Gabriela Ceballos
CEO & Co-Founder
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Startup Contributor

Transparency the Key to Achieving Gender Equality

By Gabriela Ceballos | Fri, 09/24/2021 - 09:01

Last March, the Senate of the Republic approved a new reform that forces companies to ensure that men and women receive equal compensation for jobs that have the same responsibilities.

It is said that in Mexico women earn up to 33 percent less than men doing the same jobs but we still pay the same taxes. This simply creates a disparity that makes women much more vulnerable. Now, it is in the law that this type of discrimination cannot exist.

Identifying the Practice

It may be difficult to accept that this type of discrimination exists in our companies, especially for early-stage startups, when it is quite hard to define salary ranges or bands because you are still not a recognized brand employer. You just go with the flow and negotiate salaries using an almost improvised strategy. This practice can result in discrimination. And discrimination is so integrated into the system that we often do not even realize that it is happening in our own home. It is better to act as soon as possible, not only because it is the right thing to do or to be on "the right side of history," as Hillary Clinton would say, but also because it may soon represent a high risk for your business.

This type of discrimination is not always as obvious as it seems. There is a lot of different data and particularities given the work history of an employee and over time this deepens the disparities. So, it is not only about opening and publishing the salary ranges by type of position, it must be continuously monitored by HR teams.

In the US, this has already happened, even at the largest companies. For example, a lawsuit resulted in Uber having to pay US$10 million for practices of wage discrimination against women and people of color. Given the lack of payroll transparency, the new generation of employees are taking matters into their own hands. According to an HBR article, “Google found this the hard way, when The New York Times published data from a clandestine spreadsheet in which more than 1,200 employees (2% of Google's workforce) shared their wages, revealing that the company paid men more than women at most job levels."

So, what path should we follow?

Equal-Pay Audit

In simple terms, an equal-pay audit involves comparing the salary of employees who perform similar jobs in an organization (taking into account reasonable differences, such as work experience, credentials and job performance) and investigating the causes of the salary differences that cannot be justified. These audits can be done internally when there are few employees but it is possible and even advisable to hire companies dedicated to this for companies with more than 50 employees.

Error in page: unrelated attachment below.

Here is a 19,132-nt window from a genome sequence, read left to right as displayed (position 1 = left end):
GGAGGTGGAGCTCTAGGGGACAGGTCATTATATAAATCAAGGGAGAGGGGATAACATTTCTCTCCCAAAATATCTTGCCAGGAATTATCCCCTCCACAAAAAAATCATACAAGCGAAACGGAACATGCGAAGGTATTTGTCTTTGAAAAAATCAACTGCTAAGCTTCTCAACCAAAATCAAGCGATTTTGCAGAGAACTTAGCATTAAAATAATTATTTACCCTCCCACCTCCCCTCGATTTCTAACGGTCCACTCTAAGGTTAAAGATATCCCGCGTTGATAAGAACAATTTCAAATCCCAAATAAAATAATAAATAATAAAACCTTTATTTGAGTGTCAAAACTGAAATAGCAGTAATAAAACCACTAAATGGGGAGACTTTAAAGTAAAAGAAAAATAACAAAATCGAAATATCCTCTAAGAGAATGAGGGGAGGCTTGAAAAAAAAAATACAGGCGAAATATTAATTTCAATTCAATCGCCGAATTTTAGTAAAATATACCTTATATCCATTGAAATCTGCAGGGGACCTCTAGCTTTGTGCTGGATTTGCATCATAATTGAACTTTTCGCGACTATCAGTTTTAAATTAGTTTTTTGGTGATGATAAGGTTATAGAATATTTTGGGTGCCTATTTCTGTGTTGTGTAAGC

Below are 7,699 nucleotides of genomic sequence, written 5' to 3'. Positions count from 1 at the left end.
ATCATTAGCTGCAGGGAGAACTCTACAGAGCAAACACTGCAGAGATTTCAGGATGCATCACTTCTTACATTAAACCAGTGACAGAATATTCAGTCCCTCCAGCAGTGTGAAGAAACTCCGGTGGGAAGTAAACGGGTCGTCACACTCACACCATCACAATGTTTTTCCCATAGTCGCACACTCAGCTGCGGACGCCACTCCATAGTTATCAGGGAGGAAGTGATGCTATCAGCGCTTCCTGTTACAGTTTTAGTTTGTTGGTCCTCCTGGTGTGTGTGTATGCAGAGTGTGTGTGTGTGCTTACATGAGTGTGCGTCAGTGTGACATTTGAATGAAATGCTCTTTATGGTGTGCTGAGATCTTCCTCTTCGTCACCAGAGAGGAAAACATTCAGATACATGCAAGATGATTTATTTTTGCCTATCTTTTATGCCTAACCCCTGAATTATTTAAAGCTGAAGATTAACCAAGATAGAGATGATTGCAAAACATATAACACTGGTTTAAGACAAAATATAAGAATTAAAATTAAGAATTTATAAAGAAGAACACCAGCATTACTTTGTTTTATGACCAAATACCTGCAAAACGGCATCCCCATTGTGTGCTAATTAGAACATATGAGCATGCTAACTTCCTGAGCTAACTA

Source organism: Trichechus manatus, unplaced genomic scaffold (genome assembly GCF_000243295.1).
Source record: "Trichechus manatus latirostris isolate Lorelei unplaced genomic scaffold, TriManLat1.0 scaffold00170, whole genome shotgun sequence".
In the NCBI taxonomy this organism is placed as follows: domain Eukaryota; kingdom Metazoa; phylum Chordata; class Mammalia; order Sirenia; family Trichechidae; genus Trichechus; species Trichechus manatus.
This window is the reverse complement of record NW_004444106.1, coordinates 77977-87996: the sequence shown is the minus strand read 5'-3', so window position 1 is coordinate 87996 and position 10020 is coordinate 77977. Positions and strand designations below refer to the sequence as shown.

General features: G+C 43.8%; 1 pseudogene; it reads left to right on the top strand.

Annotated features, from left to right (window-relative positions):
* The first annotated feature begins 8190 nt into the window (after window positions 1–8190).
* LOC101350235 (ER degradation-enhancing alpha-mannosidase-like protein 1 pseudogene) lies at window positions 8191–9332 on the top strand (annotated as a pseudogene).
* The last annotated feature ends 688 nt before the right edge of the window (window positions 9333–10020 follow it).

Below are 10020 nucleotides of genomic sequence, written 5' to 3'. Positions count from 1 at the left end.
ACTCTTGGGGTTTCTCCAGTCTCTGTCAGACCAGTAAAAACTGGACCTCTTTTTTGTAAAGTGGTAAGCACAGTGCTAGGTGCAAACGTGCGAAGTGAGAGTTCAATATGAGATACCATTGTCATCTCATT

Before beginning the audit, companies should ensure that auditors are working with an accurate set of employee data. It should have each employee's length of service, job classification and demographic information, including gender, race and age.

Formal Salary Policy

Once the audit is completed, a formal policy for hiring and pay raises must be generated. Currently, new article 34 Bis establishes that: “I. Institutions and public and private companies are obliged to pay equally for the provision of the same work, either directly or indirectly, and whatever the nature of the same, salary or extra salary, without any discrimination due to sex ratio in none of the items. II. The remuneration will be proportional to the responsibility.”

Employers with formal compensation policies benefit from internally equitable and externally competitive salary grades. Having this basis for determining starting salary and pay raises provides consistency and fewer opportunities for discrimination. Pay ranges make it clear to workers what their earning potential is. Internal checks and balances, such as requiring HR approval for salary increases administered by supervisors, help companies control pay equity in all positions and departments.

Monitoring

Even when starting salaries are fair, a pay gap can arise over time if one group of employees receives more opportunities for promotion than another. Employers improve career paths for all employees when they post available positions internally so employees can apply. Employees should discuss career goals with their employer and request feedback on the steps to take to prepare for a promotion.

These are just some of the options to avoid discrimination but there are many more. It is important to stay informed and make the required changes. This is a job that we must all do together for the betterment of Mexico and entrepreneurship.

Photo by:   Gabriela Ceballos

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